Google to spend $3.8 million to settle pay, job discrimination case




By Paresh Dave


OAKLAND, Calif. (Reuters) – Alphabet Inc’s will spend $3.8 million, including $2.6 million in back pay, to settle allegations that it underpaid women and unfairly passed over women and Asians for job openings, the U.S. Department of Labor said on Monday.



The allegations stemmed from a routine compliance audit several years ago required by Google’s status as a supplier of technology to the federal government.


said it was pleased to have resolved the matter.


The Office of Federal Contract Compliance Programs had found “preliminary indicators” that from 2014 to 2017 at times underpaid 2,783 women in its software engineering group in Mountain View, California, and the Seattle area.


Investigators also found hiring rate differences that disadvantaged women and Asian candidates during the year ended Aug. 31, 2017, for software engineering roles in San Francisco, Sunnyvale, California, and Kirkland, Washington.


The settlement includes $2.6 million in back pay to 5,500 employees and job candidates and calls on Google to review hiring and salary practices.


Google also will set aside $1.25 million for pay adjustments for engineers in Mountain View, Kirkland, Seattle and New York over the next five years, according to the settlement. Any unused funds will be spent on diversity efforts at Google.


The company already conducts annual pay audits, but like other big tech companies, it remains under public scrutiny for a workforce that does not reflect the country’s makeup in terms of race and gender.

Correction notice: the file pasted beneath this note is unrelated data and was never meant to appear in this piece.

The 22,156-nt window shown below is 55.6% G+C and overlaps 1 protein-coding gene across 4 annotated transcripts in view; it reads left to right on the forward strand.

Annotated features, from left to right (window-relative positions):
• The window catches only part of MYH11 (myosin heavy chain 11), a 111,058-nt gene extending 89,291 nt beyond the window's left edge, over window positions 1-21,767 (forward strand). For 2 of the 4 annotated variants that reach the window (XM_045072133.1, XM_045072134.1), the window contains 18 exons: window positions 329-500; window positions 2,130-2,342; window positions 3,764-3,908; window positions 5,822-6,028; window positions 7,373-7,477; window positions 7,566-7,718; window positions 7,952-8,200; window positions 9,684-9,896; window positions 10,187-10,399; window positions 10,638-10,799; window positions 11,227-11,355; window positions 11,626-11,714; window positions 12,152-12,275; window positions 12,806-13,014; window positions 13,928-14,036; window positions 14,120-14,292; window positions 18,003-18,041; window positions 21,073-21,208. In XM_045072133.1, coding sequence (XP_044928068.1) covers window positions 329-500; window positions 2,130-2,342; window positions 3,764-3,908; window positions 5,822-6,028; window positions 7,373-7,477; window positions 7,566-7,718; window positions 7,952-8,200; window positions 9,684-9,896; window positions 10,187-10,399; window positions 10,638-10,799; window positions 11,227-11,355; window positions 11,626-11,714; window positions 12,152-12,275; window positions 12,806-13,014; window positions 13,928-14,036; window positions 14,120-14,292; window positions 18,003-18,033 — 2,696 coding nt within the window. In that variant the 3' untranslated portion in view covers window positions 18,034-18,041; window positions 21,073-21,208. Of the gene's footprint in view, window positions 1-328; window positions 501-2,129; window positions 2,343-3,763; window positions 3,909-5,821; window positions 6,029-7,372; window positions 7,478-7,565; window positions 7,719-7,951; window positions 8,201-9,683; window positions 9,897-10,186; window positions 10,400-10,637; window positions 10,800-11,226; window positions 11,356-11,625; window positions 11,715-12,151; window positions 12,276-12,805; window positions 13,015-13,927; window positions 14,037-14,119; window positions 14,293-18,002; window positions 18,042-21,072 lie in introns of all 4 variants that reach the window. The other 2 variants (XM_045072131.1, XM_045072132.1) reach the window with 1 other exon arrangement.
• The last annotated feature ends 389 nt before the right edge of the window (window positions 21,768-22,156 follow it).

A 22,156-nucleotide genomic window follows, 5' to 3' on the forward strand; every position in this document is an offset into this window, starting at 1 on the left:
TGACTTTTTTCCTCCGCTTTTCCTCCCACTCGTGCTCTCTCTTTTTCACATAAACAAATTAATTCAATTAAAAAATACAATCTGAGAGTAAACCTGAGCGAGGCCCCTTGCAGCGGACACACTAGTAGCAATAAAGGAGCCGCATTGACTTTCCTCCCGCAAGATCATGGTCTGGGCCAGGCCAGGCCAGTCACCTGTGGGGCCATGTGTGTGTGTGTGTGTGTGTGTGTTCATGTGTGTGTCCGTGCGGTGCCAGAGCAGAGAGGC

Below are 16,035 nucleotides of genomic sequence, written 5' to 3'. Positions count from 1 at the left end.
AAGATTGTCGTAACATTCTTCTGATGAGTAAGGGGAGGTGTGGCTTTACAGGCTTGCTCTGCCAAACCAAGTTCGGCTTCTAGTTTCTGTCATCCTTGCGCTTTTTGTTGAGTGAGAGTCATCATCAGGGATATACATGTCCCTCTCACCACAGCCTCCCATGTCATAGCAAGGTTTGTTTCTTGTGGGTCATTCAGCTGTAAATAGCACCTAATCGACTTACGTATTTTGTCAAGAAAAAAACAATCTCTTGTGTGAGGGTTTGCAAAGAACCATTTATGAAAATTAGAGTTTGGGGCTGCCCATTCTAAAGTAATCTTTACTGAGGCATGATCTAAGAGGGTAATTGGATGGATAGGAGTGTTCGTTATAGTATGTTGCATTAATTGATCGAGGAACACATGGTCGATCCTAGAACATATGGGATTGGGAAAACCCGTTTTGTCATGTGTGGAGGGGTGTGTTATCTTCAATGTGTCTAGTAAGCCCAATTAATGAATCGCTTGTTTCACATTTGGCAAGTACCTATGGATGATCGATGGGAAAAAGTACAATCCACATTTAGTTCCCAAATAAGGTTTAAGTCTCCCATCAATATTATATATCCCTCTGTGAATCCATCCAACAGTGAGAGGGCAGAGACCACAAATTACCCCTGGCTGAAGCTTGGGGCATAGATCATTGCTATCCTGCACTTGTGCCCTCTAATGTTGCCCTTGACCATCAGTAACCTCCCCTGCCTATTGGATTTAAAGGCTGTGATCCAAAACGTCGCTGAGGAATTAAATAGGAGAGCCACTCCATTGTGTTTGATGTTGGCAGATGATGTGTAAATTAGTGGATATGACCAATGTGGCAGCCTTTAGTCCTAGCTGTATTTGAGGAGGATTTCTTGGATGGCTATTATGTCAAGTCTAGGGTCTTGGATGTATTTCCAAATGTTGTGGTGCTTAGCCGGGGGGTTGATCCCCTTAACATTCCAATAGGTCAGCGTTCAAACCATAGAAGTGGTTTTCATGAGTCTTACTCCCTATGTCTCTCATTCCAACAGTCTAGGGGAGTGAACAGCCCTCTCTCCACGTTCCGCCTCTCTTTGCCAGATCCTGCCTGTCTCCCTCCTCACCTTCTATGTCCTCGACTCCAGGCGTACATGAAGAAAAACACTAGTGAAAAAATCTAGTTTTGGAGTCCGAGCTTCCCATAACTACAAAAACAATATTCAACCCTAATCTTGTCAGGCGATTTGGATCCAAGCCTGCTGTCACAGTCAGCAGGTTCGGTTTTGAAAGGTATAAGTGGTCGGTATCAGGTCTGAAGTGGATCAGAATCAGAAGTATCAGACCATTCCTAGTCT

The company said in a statement, “We believe everyone should be paid based upon the work they do, not who they are, and invest heavily to make our hiring and compensation processes fair and unbiased.”


 


(Reporting by Paresh Dave in Oakland, Calif.; Editing by Leslie Adler and Matthew Lewis)

(Only the headline and picture of this report may have been reworked by the Business Standard staff; the rest of the content is auto-generated from a syndicated feed.)

Dear Reader,

Business Standard has always strived hard to provide up-to-date information and commentary on developments that are of interest to you and have wider political and economic implications for the country and the world. Your encouragement and constant feedback on how to improve our offering have only made our resolve and commitment to these ideals stronger. Even during these difficult times arising out of Covid-19, we continue to remain committed to keeping you informed and updated with credible news, authoritative views and incisive commentary on topical issues of relevance.

We, however, have a request.

As we battle the economic impact of the pandemic, we need your support even more, so that we can continue to offer you more quality content. Our subscription model has seen an encouraging response from many of you, who have subscribed to our online content. More subscription to our online content can only help us achieve the goals of offering you even better and more relevant content. We believe in free, fair and credible journalism. Your support through more subscriptions can help us practise the journalism to which we are committed.

Support quality journalism and subscribe to Business Standard.

Digital Editor





Source link